It comes after intense discussions followed the decision of the Association of Secondary Teachers of Ireland (ASTI) to pull out of talks on the Leaving Cert last week. 

However, the ASTI has said they are “bitterly disappointed” that the accredited grades system is not underpinned by externally validated elements like coursework or projects. 

“SEC Accredited Grades will prove a very challenging proposition for all concerned given the lack of credible data,” said a spokesperson for the ASTI.

“The unavailability of an option for students to undertake externally validated second components, coursework, project work, orals and aurals if they opt to choose the pathway of SEC Accredited Grades adds to this omission and is a regrettable injustice for these students.”

Union response

In a statement this evening, the TUI union expressed concerns and disappointment about the plans for this year’s Leaving Certificate. 

“The fundamental belief of the TUI is that the Leaving Certificate continues to be the gold standard that enjoys public confidence and national and international credibility. Our demand that it not be set aside, as had been sought from certain quarters, has been vindicated,” it said. 

“However, while acknowledging the decision to proceed with the Leaving Certificate examinations in June and recognising the need for a system of accredited grades as a contingency, given the ongoing public health emergency, the union tonight expressed significant reservations and deep disappointment about elements of the decision.”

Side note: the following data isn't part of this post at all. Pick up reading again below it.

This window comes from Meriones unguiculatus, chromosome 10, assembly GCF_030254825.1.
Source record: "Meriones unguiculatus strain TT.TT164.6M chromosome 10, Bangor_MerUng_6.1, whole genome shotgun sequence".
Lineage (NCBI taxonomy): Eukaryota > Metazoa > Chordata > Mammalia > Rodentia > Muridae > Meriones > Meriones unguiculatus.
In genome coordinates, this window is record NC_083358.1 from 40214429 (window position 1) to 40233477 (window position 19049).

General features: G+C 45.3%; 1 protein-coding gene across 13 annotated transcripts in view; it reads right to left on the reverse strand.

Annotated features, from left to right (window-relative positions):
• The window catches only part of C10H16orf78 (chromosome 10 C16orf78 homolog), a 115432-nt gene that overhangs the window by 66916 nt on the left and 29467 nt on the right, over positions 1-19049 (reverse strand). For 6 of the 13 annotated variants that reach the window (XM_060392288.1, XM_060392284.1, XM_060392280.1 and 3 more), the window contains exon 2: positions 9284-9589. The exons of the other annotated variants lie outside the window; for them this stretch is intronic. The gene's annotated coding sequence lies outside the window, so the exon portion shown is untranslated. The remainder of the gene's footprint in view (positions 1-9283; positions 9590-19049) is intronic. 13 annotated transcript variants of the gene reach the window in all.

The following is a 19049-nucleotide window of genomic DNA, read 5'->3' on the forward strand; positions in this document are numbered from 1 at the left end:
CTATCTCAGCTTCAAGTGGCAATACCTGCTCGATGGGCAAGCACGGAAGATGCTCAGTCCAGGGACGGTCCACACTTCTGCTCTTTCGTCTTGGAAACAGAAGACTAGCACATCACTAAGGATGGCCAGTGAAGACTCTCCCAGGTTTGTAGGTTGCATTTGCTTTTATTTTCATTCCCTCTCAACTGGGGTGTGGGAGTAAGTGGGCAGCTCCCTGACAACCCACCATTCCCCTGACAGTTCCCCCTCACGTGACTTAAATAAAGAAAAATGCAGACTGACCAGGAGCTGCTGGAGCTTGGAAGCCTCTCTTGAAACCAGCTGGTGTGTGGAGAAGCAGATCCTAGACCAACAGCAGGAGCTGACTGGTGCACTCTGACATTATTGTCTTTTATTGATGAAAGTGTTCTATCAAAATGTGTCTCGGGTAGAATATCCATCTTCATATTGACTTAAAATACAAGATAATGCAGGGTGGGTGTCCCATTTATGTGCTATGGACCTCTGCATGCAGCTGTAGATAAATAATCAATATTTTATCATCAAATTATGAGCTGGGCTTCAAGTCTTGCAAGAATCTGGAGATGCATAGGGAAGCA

In particular, the TUI said that the Minister’s decision to apply marks awarded for oral and practical examinations only to the established Leaving Certificate process is regrettable and regressive.

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The TUI said it believes that ongoing engagement with the Department and the State Examinations Commission in the coming days and weeks is essential and will ensure that the views and concerns of teachers are central to this process and that the professional integrity of teachers is protected.  

Taking into consideration the “difficulties experienced by students and their teachers in covering the full programme of study because of the disrupted nature of the past year”, the TUI also called for immediate confirmation that there will be further adjustments to the June Leaving Certificate examination papers. 

“This could be achieved – without compromising the integrity of the examinations – by reducing the number of questions to be answered without reducing the duration of the exams,” the union said.

Meanwhile, the ASTI said it is “bitterly disappointed” that the process of the SEC accredited grades is “not underpinned in anyway by externally validated elements such as coursework, projects, etc”. 

“SEC Accredited Grades will prove a very challenging proposition for all concerned given the lack of credible data,” the ASTI said. 

“ASTI holds the view that what has been announced today should never have been considered beyond being a contingency measure should the Leaving Certificate have to be cancelled due to the pandemic,” it said. 

With reporting by Christina Finn and Hayley Halpin